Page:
Pakistan’s problematic record on Internet restrictions

The fleeting nature of YouTube’s availability in Pakistan this weekend–the site, which has been banned in the country since September, was unblocked for a whole three minutes–is only the latest emblem of Islamabad’s erratic and confounding approach to Internet censorship. Those who have been hoping for less opaque tactics apparently are in for disappointment.

“It’s become even clearer that content regulation in Pakistan is not carried out in a transparent manner. Rather it is done at the whims of those in power,” Sana Saleem, co-founder and director of Karachi-based group Bolo Bhi, which works on Internet freedom and digital security, told CPJ by e-mail. 

YouTube was blocked in September by Prime Minister Raja Pervez Ashraf’s executive order, after the anti-Islam video “Innocence of Muslims” led to violent protests across the Middle East and South Asia. According to media reports, 26 people died and more than 200 were injured across Pakistan in the ensuing clashes.

The ban was briefly lifted on Saturday after the Pakistan Telecommunication Authority ordered Internet service providers to restore YouTube, following efforts at filtering content relating to the film, according to media reports. But a moment later, Ashraf issued orders to block it again, a senior official told Agence France-Presse. The blanket ban was reinstated when the filter was deemed ineffectual; the Pakistan Telecommunication Authority said it did not work because hundreds of versions of the video are now available, media reports said.

Authorities in Pakistan claim they are respecting the religious sensibilities of the land by banning the video site. But the government’s longstanding record on Internet restrictions has raised pressing questions and criticisms. “The ban is much more than just a stance against blasphemous content. It reflects both on the ad-hoc nature of censorship in Pakistan and the lack of willingness to support open access and free flow of information,” Saleem told CPJ.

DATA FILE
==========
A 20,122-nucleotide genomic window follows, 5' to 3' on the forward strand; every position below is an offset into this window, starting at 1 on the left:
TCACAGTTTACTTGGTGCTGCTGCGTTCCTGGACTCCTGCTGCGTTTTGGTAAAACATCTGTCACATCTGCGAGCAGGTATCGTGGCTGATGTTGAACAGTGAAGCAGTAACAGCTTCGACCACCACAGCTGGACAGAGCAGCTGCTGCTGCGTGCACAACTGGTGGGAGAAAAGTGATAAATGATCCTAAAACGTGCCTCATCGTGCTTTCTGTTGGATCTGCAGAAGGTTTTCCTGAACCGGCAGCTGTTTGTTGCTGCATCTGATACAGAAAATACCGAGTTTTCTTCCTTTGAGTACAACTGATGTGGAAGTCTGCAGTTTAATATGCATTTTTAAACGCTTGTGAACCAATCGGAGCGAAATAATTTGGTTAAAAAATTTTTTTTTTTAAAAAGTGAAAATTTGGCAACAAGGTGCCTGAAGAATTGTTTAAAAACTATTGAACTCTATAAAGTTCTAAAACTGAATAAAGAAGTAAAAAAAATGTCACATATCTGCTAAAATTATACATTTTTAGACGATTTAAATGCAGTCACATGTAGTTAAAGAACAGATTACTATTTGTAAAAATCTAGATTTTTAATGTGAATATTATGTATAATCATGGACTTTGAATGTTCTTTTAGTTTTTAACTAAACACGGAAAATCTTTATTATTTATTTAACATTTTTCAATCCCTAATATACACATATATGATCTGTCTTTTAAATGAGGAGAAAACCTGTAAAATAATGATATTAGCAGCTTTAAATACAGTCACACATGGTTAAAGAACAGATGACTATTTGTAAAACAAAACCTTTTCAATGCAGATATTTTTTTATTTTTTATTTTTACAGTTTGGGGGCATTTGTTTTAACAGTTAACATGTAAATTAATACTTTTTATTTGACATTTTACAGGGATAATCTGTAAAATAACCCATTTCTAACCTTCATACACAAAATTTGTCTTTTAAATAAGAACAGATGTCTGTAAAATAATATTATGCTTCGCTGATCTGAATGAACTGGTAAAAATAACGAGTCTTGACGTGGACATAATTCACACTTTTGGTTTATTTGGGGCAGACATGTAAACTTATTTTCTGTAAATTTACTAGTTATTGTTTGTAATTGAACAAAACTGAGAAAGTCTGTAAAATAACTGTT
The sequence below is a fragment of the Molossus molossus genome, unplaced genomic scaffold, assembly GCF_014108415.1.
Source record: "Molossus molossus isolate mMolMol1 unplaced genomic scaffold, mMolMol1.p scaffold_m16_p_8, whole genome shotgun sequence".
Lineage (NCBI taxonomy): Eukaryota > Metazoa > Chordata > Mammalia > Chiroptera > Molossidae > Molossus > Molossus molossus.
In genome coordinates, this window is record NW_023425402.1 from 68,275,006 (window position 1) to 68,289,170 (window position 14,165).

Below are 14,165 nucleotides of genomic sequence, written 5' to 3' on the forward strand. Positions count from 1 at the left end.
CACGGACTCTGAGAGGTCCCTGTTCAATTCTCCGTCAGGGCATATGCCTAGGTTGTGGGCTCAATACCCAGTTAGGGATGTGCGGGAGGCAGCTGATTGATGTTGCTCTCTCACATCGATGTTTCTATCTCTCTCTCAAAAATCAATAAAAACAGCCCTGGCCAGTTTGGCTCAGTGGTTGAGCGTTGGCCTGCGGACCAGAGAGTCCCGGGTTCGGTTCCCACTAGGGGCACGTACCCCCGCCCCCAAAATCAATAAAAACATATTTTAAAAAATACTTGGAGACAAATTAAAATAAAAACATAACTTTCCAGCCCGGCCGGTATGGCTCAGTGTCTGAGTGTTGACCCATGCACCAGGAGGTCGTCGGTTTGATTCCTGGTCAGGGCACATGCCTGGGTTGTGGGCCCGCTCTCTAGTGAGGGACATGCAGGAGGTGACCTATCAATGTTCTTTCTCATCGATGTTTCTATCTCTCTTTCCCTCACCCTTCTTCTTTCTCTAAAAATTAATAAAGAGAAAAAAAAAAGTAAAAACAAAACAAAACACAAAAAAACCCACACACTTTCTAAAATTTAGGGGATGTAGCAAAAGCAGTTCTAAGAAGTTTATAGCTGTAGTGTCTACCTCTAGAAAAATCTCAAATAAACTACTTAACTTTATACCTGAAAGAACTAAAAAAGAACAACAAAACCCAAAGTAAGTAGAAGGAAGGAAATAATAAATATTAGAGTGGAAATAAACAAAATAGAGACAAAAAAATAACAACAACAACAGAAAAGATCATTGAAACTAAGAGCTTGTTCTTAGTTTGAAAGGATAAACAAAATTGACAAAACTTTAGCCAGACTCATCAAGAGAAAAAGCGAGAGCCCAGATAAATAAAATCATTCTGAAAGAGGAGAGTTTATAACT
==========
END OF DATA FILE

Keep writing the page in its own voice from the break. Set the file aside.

Over the years, Pakistan has frequently placed blanket bans in an effort to block content it deems problematic. In May 2010, Pakistan placed a blanket ban on Facebook, YouTube, certain Flickr and Wikipedia pages deemed “objectionable content” following the surfacing of a Facebook page called “Post Drawings of the Prophet Mohammad Day.” And more recently in May 2012, access to Twitter was temporarily banned due to “blasphemous” content. Pakistan has also blocked “anti-state” content including websites promoting Baluch, Sindhi, and Pashtun political views, as well as content on political autonomy and minority rights. This timeline from Bolo Bhi documents the country’s restrictions of the Web.

The latest move has angered many journalists and citizens in Pakistan. A seething op-ed in The Express Tribune called reinstatement of the ban “a rare case of energy from this lethargic government,” one that “prioritizes empty moralism over concrete action.”

At one point this year, Pakistan was working to create a powerful firewall like that in China: in February, the Information and Communication Technology Ministry issued a request for proposals for a national Internet censorship system that could review 50 million website links in less than a second. As CPJ noted at the time, such an unchecked, centrally-controlled censorship regime would be a recipe for disaster for online press freedom.

In April, Pakistan’s High Court of Sindh at Karachi appeared to come to a similar conclusion when it ruled, in a case brought by Saleem and others, that blocking websites without notice was in violation of Pakistan’s constitutional protections for due process and free expression. Since then, it’s unclear what is happening with the firewall plans. But, on November 8, Interior Minister Rehman Malik announced he would form a committee tasked with developing software that would monitor the uploading of “objectionable material” on YouTube. Who would decide what is objectionable–like so much of Pakistan’s Internet censorship policy–was not spelled out.